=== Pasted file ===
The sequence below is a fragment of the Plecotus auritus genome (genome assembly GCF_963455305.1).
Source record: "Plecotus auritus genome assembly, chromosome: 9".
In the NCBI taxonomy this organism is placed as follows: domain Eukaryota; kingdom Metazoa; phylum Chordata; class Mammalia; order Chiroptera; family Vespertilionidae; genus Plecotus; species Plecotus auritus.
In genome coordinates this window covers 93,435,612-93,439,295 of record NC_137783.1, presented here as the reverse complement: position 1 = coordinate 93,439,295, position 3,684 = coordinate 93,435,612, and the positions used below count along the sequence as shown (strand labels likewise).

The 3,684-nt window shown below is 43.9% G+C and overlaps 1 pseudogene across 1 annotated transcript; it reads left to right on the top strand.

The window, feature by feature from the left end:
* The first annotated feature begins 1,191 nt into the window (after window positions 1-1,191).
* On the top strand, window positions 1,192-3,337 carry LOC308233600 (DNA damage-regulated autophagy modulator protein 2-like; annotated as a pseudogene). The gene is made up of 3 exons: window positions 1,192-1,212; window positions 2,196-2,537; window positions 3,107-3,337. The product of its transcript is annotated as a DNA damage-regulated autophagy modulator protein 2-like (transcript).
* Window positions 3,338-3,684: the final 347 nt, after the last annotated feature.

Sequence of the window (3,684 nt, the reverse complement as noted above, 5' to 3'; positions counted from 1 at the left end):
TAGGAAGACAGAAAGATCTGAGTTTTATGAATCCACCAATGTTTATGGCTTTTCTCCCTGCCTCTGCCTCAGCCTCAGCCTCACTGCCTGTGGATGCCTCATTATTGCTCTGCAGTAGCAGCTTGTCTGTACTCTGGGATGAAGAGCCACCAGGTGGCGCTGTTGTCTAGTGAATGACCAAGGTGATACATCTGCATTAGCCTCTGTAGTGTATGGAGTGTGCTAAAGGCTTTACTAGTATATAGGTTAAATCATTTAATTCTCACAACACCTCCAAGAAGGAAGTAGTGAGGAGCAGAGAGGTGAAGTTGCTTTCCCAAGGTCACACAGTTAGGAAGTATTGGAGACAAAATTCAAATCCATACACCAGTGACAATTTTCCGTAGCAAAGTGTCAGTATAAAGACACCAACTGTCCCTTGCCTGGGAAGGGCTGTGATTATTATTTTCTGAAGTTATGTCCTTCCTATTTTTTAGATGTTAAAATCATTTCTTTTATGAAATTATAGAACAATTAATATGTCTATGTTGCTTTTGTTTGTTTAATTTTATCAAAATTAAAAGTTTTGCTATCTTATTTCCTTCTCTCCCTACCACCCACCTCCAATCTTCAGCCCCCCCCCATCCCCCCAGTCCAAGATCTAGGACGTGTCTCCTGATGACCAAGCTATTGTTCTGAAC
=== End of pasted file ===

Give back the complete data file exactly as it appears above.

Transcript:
The sequence below is a fragment of the Plecotus auritus genome (genome assembly GCF_963455305.1).
Source record: "Plecotus auritus genome assembly, chromosome: 9".
In the NCBI taxonomy this organism is placed as follows: domain Eukaryota; kingdom Metazoa; phylum Chordata; class Mammalia; order Chiroptera; family Vespertilionidae; genus Plecotus; species Plecotus auritus.
In genome coordinates this window covers 93,435,612-93,439,295 of record NC_137783.1, presented here as the reverse complement: position 1 = coordinate 93,439,295, position 3,684 = coordinate 93,435,612, and the positions used below count along the sequence as shown (strand labels likewise).

The 3,684-nt window shown below is 43.9% G+C and overlaps 1 pseudogene across 1 annotated transcript; it reads left to right on the top strand.

The window, feature by feature from the left end:
* The first annotated feature begins 1,191 nt into the window (after window positions 1-1,191).
* On the top strand, window positions 1,192-3,337 carry LOC308233600 (DNA damage-regulated autophagy modulator protein 2-like; annotated as a pseudogene). The gene is made up of 3 exons: window positions 1,192-1,212; window positions 2,196-2,537; window positions 3,107-3,337. The product of its transcript is annotated as a DNA damage-regulated autophagy modulator protein 2-like (transcript).
* Window positions 3,338-3,684: the final 347 nt, after the last annotated feature.

Sequence of the window (3,684 nt, the reverse complement as noted above, 5' to 3'; positions counted from 1 at the left end):
TAGGAAGACAGAAAGATCTGAGTTTTATGAATCCACCAATGTTTATGGCTTTTCTCCCTGCCTCTGCCTCAGCCTCAGCCTCACTGCCTGTGGATGCCTCATTATTGCTCTGCAGTAGCAGCTTGTCTGTACTCTGGGATGAAGAGCCACCAGGTGGCGCTGTTGTCTAGTGAATGACCAAGGTGATACATCTGCATTAGCCTCTGTAGTGTATGGAGTGTGCTAAAGGCTTTACTAGTATATAGGTTAAATCATTTAATTCTCACAACACCTCCAAGAAGGAAGTAGTGAGGAGCAGAGAGGTGAAGTTGCTTTCCCAAGGTCACACAGTTAGGAAGTATTGGAGACAAAATTCAAATCCATACACCAGTGACAATTTTCCGTAGCAAAGTGTCAGTATAAAGACACCAACTGTCCCTTGCCTGGGAAGGGCTGTGATTATTATTTTCTGAAGTTATGTCCTTCCTATTTTTTAGATGTTAAAATCATTTCTTTTATGAAATTATAGAACAATTAATATGTCTATGTTGCTTTTGTTTGTTTAATTTTATCAAAATTAAAAGTTTTGCTATCTTATTTCCTTCTCTCCCTACCACCCACCTCCAATCTTCAGCCCCCCCCCATCCCCCCAGTCCAAGATCTAGGACGTGTCTCCTGATGACCAAGCTATTGTTCTGAAC